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Posts tagged Steve Jobs

Oct 8

Oct 6


Revisit Malcolm Gladwell’s piece on the story behind one of Apple’s earliest innovations: the computer mouse.

In late 1979, a twenty-four-year-old entrepreneur paid a visit to a research center in Silicon Valley called Xerox PARC. He was the co-founder of a small computer startup down the road, in Cupertino. His name was Steve Jobs…

How do I say this, for serendipity is not the right word, nor is providence… “Jobs” are very much on our minds right now for so many reasons connected to the visionary thinking required of us. We need more vision with the economy, with politics, with personal contentment, and as the genius of Steve Jobs has inspired, with understanding our individual capacity for greatness. Everyone can follow up on their ideas and work through them.

I’ve only been a “mac person” for about three years now, for I learned computing on a pc using windows. But I’ve long understood how Jobs and Apple have influenced me. What Jobs and his team had championed, was that thought of greater possibility, and the imagination we can all bring to whatever work we do.

The story The New Yorker link points to above is a longer read, but it was a good one for me this morning, in bringing all my thoughts back to the pragmatic (and brave) ways that work gets done. And Malcolm Gladwell writes so very well…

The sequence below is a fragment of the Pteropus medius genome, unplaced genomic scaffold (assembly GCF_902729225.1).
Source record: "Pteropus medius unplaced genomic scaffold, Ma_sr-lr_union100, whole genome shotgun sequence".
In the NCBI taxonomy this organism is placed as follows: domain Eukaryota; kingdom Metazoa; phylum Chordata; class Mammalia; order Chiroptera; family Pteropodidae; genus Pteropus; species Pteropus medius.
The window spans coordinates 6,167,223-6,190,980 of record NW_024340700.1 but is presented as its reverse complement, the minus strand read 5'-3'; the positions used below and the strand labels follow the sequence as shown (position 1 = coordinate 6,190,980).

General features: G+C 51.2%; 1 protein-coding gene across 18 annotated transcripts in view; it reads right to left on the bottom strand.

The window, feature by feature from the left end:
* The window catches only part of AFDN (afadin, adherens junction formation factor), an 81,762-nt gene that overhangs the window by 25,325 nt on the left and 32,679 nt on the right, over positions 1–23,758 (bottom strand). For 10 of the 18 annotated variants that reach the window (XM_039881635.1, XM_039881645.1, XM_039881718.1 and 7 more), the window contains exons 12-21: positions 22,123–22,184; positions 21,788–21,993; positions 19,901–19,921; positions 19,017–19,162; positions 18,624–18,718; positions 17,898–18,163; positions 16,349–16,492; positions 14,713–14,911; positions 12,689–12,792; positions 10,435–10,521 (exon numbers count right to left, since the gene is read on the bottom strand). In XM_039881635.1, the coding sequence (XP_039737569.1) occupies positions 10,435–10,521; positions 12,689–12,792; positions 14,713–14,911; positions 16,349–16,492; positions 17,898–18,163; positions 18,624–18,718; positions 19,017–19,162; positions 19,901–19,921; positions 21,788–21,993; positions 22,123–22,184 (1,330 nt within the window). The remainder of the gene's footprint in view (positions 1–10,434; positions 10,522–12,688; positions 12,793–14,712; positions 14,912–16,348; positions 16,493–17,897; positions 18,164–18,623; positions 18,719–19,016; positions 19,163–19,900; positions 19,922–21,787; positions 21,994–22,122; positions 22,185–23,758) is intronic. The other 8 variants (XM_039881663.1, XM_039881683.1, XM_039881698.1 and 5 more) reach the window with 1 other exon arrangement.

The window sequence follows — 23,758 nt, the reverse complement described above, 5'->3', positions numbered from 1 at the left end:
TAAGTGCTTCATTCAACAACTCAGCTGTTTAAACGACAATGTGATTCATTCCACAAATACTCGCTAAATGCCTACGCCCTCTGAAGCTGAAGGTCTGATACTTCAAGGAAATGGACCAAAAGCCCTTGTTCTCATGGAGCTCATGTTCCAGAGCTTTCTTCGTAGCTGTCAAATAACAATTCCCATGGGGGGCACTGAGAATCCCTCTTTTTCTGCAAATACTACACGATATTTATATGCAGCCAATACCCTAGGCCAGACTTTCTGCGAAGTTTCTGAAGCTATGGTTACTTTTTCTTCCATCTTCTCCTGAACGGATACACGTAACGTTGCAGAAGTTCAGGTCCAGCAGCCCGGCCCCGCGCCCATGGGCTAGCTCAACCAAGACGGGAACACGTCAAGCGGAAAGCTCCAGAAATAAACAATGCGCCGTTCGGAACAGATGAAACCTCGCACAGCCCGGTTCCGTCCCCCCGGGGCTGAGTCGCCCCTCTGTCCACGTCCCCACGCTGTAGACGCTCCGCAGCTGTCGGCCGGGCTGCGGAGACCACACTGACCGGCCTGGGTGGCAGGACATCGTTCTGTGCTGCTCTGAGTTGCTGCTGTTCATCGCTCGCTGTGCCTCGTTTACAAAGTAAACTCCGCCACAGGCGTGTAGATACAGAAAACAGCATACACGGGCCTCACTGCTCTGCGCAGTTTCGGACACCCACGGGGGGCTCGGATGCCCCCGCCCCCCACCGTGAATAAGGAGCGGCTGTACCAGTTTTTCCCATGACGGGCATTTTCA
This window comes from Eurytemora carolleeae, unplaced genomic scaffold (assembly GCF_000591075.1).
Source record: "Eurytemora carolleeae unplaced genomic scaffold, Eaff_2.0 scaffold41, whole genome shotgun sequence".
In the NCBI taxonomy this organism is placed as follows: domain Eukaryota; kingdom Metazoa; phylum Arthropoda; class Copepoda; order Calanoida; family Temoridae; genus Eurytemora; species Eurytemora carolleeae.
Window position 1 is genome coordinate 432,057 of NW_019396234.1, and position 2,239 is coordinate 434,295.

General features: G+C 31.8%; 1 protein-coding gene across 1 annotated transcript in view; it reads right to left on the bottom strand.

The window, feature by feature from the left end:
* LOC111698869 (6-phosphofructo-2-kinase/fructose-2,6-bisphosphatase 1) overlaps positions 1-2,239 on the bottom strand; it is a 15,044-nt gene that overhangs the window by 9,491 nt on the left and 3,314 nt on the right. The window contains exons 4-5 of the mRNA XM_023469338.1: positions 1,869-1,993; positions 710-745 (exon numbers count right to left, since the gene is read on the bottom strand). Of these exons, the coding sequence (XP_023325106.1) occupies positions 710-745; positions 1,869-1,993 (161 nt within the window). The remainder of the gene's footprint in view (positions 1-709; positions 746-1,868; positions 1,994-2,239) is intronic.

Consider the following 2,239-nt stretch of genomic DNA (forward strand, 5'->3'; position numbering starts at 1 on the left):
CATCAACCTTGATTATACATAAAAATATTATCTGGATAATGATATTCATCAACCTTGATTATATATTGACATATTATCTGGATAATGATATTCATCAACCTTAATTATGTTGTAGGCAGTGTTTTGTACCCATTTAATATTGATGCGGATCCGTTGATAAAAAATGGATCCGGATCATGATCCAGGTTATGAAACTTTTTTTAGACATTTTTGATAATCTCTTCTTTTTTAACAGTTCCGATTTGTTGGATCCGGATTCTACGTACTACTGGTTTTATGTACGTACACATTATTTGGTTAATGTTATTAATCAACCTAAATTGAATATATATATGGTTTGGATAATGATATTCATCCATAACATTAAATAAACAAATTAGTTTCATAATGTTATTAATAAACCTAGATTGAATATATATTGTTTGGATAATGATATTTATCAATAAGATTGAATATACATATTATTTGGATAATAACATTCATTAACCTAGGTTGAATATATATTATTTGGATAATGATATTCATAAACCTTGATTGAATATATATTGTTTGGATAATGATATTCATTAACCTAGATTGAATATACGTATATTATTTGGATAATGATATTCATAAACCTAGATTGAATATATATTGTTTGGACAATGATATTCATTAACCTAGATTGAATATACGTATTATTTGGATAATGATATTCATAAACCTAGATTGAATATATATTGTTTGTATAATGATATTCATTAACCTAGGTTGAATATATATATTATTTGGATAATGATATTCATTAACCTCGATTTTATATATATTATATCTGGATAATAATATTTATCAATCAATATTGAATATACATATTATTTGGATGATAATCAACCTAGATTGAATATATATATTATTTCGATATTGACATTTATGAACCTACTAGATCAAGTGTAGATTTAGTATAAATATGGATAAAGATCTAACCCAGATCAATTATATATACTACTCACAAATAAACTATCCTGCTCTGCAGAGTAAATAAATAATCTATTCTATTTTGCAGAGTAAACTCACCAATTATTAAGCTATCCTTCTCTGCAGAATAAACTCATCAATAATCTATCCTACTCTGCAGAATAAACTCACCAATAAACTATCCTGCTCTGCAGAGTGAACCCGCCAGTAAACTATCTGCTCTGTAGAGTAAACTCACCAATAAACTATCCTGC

As with all legends, however, the truth is a bit more complicated… If you lined up Engelbart’s mouse, Xerox’s mouse, and Apple’s mouse, you would not see the serial reproduction of an object. You would see the evolution of a concept.

I hope you carve out some quiet time to read through it too. The title Gladwell chose for what he wrote, was "Creation Myth: Xerox PARC, Apple, and the truth about innovation" submitted for the magazine’s Annals Of Business.


The psychologist Dean Simonton argues that this fecundity is often at the heart of what distinguishes the truly gifted. The difference between Bach and his forgotten peers isn’t necessarily that he had a better ratio of hits to misses. The difference is that the mediocre might have a dozen ideas, while Bach, in his lifetime, created more than a thousand full-fledged musical compositions. A genius is a genius, Simonton maintains, because he can put together such a staggering number of insights, ideas, theories, random observations, and unexpected connections that he almost inevitably ends up with something great. “Quality,” Simonton writes, is “a probabilistic function of quantity.”

Simonton’s point is that there is nothing neat and efficient about creativity. “The more successes there are,” he says, “the more failures there are as well”—meaning that the person who had far more ideas than the rest of us will have far more bad ideas than the rest of us, too. This is why managing the creative process is so difficult.

Never minimize the merit of your own ideas; Follow through with the merit of good work.

Our big ideas don’t have to change the world.
They just have to move it along.
Expect more from your own energies.
Kēia lā ~ What Your Big Ideas Do Best